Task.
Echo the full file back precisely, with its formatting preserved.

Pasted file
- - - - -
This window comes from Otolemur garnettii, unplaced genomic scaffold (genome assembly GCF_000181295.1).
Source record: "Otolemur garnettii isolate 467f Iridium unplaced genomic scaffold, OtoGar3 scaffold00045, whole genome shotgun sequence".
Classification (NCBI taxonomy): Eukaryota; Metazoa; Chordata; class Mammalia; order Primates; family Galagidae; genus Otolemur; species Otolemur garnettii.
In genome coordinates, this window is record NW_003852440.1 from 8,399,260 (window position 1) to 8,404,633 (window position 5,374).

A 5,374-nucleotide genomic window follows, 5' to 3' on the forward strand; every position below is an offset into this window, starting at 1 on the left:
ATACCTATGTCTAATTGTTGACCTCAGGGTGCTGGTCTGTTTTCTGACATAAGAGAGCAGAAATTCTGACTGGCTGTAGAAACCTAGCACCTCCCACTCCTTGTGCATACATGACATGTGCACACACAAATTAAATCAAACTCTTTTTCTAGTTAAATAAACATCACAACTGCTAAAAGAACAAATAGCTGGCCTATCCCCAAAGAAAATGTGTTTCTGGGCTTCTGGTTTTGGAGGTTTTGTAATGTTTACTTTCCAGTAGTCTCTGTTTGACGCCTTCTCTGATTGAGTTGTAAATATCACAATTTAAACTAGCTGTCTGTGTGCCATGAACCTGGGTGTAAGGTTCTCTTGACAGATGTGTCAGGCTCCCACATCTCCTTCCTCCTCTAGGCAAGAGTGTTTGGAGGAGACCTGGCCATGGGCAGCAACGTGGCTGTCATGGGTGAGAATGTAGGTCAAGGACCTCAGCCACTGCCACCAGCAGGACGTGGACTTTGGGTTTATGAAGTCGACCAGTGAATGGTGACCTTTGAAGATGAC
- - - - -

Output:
This window comes from Otolemur garnettii, unplaced genomic scaffold (genome assembly GCF_000181295.1).
Source record: "Otolemur garnettii isolate 467f Iridium unplaced genomic scaffold, OtoGar3 scaffold00045, whole genome shotgun sequence".
Classification (NCBI taxonomy): Eukaryota; Metazoa; Chordata; class Mammalia; order Primates; family Galagidae; genus Otolemur; species Otolemur garnettii.
In genome coordinates, this window is record NW_003852440.1 from 8,399,260 (window position 1) to 8,404,633 (window position 5,374).

A 5,374-nucleotide genomic window follows, 5' to 3' on the forward strand; every position below is an offset into this window, starting at 1 on the left:
ATACCTATGTCTAATTGTTGACCTCAGGGTGCTGGTCTGTTTTCTGACATAAGAGAGCAGAAATTCTGACTGGCTGTAGAAACCTAGCACCTCCCACTCCTTGTGCATACATGACATGTGCACACACAAATTAAATCAAACTCTTTTTCTAGTTAAATAAACATCACAACTGCTAAAAGAACAAATAGCTGGCCTATCCCCAAAGAAAATGTGTTTCTGGGCTTCTGGTTTTGGAGGTTTTGTAATGTTTACTTTCCAGTAGTCTCTGTTTGACGCCTTCTCTGATTGAGTTGTAAATATCACAATTTAAACTAGCTGTCTGTGTGCCATGAACCTGGGTGTAAGGTTCTCTTGACAGATGTGTCAGGCTCCCACATCTCCTTCCTCCTCTAGGCAAGAGTGTTTGGAGGAGACCTGGCCATGGGCAGCAACGTGGCTGTCATGGGTGAGAATGTAGGTCAAGGACCTCAGCCACTGCCACCAGCAGGACGTGGACTTTGGGTTTATGAAGTCGACCAGTGAATGGTGACCTTTGAAGATGAC